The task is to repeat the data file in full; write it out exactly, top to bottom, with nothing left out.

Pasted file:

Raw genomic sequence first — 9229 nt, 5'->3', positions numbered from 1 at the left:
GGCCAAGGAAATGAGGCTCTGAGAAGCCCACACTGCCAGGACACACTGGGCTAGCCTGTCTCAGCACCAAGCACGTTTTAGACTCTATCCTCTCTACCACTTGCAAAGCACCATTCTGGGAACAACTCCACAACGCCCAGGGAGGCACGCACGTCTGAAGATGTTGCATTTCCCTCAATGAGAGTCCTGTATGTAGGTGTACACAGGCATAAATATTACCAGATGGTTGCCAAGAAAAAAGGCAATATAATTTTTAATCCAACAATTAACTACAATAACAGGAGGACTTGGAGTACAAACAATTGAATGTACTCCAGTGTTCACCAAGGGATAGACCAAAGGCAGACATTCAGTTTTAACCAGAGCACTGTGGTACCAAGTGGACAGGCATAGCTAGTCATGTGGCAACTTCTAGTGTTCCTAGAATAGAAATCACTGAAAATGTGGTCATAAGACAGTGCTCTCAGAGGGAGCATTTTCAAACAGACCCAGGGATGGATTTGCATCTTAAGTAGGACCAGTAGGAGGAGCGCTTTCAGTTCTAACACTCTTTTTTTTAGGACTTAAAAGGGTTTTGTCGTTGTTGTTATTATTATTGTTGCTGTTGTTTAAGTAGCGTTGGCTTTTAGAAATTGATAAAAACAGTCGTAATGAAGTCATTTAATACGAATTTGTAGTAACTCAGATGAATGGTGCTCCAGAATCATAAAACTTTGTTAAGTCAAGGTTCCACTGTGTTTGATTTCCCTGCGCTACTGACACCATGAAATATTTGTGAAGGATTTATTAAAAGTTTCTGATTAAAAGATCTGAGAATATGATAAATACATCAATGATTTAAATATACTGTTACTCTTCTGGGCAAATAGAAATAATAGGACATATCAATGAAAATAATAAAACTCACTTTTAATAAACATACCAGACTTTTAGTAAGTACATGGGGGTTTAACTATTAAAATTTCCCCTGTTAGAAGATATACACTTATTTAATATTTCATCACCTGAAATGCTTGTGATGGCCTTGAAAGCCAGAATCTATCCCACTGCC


Raw genomic sequence first — 9229 nt, 5'->3', positions numbered from 1 at the left:
GGCCAAGGAAATGAGGCTCTGAGAAGCCCACACTGCCAGGACACACTGGGCTAGCCTGTCTCAGCACCAAGCACGTTTTAGACTCTATCCTCTCTACCACTTGCAAAGCACCATTCTGGGAACAACTCCACAACGCCCAGGGAGGCACGCACGTCTGAAGATGTTGCATTTCCCTCAATGAGAGTCCTGTATGTAGGTGTACACAGGCATAAATATTACCAGATGGTTGCCAAGAAAAAAGGCAATATAATTTTTAATCCAACAATTAACTACAATAACAGGAGGACTTGGAGTACAAACAATTGAATGTACTCCAGTGTTCACCAAGGGATAGACCAAAGGCAGACATTCAGTTTTAACCAGAGCACTGTGGTACCAAGTGGACAGGCATAGCTAGTCATGTGGCAACTTCTAGTGTTCCTAGAATAGAAATCACTGAAAATGTGGTCATAAGACAGTGCTCTCAGAGGGAGCATTTTCAAACAGACCCAGGGATGGATTTGCATCTTAAGTAGGACCAGTAGGAGGAGCGCTTTCAGTTCTAACACTCTTTTTTTTAGGACTTAAAAGGGTTTTGTCGTTGTTGTTATTATTATTGTTGCTGTTGTTTAAGTAGCGTTGGCTTTTAGAAATTGATAAAAACAGTCGTAATGAAGTCATTTAATACGAATTTGTAGTAACTCAGATGAATGGTGCTCCAGAATCATAAAACTTTGTTAAGTCAAGGTTCCACTGTGTTTGATTTCCCTGCGCTACTGACACCATGAAATATTTGTGAAGGATTTATTAAAAGTTTCTGATTAAAAGATCTGAGAATATGATAAATACATCAATGATTTAAATATACTGTTACTCTTCTGGGCAAATAGAAATAATAGGACATATCAATGAAAATAATAAAACTCACTTTTAATAAACATACCAGACTTTTAGTAAGTACATGGGGGTTTAACTATTAAAATTTCCCCTGTTAGAAGATATACACTTATTTAATATTTCATCACCTGAAATGCTTGTGATGGCCTTGAAAGCCAGAATCTATCCCACTGCC